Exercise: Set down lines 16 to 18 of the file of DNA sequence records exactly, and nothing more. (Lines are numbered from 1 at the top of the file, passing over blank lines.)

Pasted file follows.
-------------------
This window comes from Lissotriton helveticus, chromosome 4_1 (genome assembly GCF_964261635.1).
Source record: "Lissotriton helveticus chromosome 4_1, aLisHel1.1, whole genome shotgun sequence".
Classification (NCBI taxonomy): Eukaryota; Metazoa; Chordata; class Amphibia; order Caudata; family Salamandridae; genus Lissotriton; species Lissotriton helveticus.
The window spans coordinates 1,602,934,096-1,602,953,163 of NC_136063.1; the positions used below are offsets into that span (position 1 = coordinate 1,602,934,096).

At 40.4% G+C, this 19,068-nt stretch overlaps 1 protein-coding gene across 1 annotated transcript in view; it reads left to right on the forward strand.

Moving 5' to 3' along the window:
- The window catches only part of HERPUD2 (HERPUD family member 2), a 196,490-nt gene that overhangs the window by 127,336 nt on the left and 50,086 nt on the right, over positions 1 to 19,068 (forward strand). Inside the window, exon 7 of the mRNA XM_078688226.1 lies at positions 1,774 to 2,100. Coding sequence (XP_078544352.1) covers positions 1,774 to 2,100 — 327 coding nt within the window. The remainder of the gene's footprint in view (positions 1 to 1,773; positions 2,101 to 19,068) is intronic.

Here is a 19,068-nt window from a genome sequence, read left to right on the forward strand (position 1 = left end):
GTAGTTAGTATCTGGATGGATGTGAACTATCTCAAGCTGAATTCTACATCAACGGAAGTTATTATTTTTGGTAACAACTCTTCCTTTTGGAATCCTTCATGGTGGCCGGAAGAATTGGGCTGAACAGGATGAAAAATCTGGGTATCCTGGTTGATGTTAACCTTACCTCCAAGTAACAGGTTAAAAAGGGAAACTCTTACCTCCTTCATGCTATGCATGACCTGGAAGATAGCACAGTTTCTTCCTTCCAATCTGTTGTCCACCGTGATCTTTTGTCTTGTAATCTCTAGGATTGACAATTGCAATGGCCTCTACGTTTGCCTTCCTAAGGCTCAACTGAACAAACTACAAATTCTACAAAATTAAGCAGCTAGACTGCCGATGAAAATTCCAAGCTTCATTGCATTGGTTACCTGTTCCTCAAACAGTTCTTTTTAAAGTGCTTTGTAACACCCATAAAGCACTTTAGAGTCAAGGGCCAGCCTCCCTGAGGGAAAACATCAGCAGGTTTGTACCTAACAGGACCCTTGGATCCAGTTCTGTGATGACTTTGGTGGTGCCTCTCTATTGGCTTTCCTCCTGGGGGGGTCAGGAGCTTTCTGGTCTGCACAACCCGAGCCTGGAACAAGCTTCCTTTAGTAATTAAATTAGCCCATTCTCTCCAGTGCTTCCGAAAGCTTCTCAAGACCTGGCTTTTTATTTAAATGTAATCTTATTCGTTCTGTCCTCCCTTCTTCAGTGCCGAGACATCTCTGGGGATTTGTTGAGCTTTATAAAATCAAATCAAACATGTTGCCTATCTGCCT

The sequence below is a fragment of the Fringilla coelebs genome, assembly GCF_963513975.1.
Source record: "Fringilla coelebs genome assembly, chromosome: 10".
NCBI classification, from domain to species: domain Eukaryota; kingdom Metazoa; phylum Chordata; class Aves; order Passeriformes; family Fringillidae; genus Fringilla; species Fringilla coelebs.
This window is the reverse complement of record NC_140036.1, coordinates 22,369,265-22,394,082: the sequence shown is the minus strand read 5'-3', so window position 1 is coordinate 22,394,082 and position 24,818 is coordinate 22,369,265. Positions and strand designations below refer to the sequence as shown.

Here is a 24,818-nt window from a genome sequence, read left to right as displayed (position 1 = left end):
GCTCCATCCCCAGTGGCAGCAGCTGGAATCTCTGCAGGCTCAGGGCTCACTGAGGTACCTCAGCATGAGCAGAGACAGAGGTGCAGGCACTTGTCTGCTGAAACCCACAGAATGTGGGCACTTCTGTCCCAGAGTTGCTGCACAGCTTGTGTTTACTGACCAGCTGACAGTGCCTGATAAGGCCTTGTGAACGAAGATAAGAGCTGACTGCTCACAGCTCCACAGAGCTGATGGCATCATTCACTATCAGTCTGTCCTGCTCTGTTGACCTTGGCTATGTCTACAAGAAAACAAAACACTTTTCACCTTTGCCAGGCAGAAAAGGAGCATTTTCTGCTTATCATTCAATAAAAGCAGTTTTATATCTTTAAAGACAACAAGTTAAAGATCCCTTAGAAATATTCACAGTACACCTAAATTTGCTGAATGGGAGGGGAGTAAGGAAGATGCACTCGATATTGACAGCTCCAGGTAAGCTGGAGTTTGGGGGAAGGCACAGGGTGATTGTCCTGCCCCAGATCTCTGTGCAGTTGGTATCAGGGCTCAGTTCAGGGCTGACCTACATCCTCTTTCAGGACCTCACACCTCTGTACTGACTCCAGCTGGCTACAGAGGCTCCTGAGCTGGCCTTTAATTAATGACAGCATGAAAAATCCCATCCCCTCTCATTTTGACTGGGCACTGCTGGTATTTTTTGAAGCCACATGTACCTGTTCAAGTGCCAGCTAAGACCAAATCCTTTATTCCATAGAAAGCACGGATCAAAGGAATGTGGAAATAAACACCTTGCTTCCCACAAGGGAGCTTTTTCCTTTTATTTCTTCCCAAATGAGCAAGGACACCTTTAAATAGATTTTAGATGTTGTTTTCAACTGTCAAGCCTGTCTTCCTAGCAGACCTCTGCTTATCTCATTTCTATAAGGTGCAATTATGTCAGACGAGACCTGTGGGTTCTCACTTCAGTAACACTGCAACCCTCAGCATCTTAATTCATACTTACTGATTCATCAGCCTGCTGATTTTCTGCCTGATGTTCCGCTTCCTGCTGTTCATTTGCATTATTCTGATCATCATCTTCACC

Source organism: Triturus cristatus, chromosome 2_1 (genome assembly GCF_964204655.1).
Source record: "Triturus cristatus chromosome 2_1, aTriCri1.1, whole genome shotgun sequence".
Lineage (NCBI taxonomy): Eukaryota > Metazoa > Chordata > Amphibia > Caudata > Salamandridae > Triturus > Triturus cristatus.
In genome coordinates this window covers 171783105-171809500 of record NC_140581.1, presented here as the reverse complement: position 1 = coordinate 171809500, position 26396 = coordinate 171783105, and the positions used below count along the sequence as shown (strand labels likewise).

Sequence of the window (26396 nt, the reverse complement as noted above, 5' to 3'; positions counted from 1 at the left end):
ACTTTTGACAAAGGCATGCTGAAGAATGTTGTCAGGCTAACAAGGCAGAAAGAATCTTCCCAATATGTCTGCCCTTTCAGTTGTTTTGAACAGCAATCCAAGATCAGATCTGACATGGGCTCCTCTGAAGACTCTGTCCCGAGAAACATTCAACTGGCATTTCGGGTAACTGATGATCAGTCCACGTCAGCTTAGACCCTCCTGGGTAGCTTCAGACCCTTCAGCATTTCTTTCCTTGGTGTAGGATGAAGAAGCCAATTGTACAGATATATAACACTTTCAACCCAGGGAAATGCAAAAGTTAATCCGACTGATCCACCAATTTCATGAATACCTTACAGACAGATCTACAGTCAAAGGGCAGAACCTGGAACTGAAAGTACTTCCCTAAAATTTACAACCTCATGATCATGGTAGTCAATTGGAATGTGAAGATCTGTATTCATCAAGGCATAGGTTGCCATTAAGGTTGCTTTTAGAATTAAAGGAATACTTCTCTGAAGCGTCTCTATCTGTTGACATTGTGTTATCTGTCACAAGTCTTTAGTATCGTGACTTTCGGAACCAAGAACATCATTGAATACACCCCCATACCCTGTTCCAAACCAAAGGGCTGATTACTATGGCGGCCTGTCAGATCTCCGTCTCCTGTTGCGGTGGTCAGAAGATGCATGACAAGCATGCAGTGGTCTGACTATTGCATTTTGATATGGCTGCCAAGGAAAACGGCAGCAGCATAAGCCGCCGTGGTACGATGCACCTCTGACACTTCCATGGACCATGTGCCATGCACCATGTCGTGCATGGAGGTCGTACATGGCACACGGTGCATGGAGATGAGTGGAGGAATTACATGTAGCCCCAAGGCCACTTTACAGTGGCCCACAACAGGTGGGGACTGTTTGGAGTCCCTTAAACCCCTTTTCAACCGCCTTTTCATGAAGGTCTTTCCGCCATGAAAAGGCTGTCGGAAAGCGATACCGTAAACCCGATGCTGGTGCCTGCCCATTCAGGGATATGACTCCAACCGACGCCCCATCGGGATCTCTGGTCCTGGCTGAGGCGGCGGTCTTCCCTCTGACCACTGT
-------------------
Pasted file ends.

Source organism: Triturus cristatus, chromosome 2_1 (genome assembly GCF_964204655.1).
Source record: "Triturus cristatus chromosome 2_1, aTriCri1.1, whole genome shotgun sequence".
Lineage (NCBI taxonomy): Eukaryota > Metazoa > Chordata > Amphibia > Caudata > Salamandridae > Triturus > Triturus cristatus.